Good marketing design
is a complex set of principles derived from years of testing to
find out what people actually pay attention to when confronted
with advertising and marketing materials.
The testing included
everything from how we read and write (left to right and top to
bottom in Western cultures just the opposite in many Eastern
cultures) to the physiology of the eye and how visual perception
works in the brain.
Some of the principles
that came out of the testing are fairly obvious:
Most people won't
read anything that looks hard to read, e.g. lots of text,
no white space, all capital letters, etc.
Others are somewhat
The first thing
people look at in a marketing piece or web site is a photo (if
there is one) the second thing is the cut-line* under
the photo*...not the headline, not the body copy, not even
another kind of graphic.
seems strange, research has shown that nearly 100% of people will
look at a photo and read the cut-line even if they look
at nothing else on the page. If you can get the heart of your
message into one photo and a good cut line, almost everyone who
sees it will read it.
goal is to increase sales, or just to get your information out
to more people, using this and other principles of good design
will make your page more likely to be read and used by site visitors.
cut line is the line of text under a photo that explains what
is in it. It is sometimes referred to as a "caption,"
though purists will choose to remind us that a caption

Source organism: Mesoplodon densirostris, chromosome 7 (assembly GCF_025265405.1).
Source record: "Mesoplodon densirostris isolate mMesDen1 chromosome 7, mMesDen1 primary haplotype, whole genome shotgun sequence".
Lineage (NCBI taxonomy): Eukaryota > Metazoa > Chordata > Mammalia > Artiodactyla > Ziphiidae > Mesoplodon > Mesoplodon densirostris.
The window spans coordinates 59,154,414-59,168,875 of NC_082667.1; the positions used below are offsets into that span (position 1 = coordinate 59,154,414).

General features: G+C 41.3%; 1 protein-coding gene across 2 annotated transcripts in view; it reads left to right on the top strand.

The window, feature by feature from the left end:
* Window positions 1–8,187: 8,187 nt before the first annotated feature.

is text on top of the photo, not underneath. Annoying purists.}
How Good Marketing Design Can Increase Web Traffic/Sales
If your goal is to sell products or
services directly from your web site, good design is essential.
At first glance marketing on the Internet seems very different
from venues such as magazines and TV, but in truth it is
In order to sell your products or
services from a web site you need people to see the site. This
is the reason behind the push to optimize your site (SEO) and increase your
search-engine ranking using reciprocal links. But it doesn't matter how many people
come to your site if they do not stay to buy.
In marketing parlance, each person
who visits the site equals one "exposure." More exposures
lead to more customers, right?...Well, not exactly. Marketers
and advertising salespeople are not always completely honest about
the nature of exposures.
Sure, you can pay big bucks for an ad that goes into a hundred thousand magazines ("Your
ad seen by 100,000 potential customers!!!," ) but what if no one reads it? ("Your badly-designed
ad ignored by 100,000 never-gonna-happen customers!!)
Your web site is no different. If
it is crowded, hard to read,
and hard to navigate, many visitors will move on to something easier.
Using good design dramatically increases the chance that site
visitors will stay to become customers.
I'm sure you know someone who crows about the success of a site you find difficult or unpleasant to use. And it is true — even badly-designed sites get customers — because there are so many potential customers out there. The web provides exponentially more potential customers than could ever come to any brick-and-mortar store. But badly-designed sites never maximize their success. Why chase customers away when, with forethought and planning, you can make them want to stay, buy, come back, and tell their friends?
Why Are Most
Web Sites So Crowded and Hard to Navigate?
Until just a few years ago, web sites
had to be created entirely by typing in code and then viewing
the result in a separate computer program. This made it necessary
for web designers to be computer-code experts rather than visual
Though the software has changed dramatically,
most of today's web designers began as programmers.
They focus on technology "bells and whistles"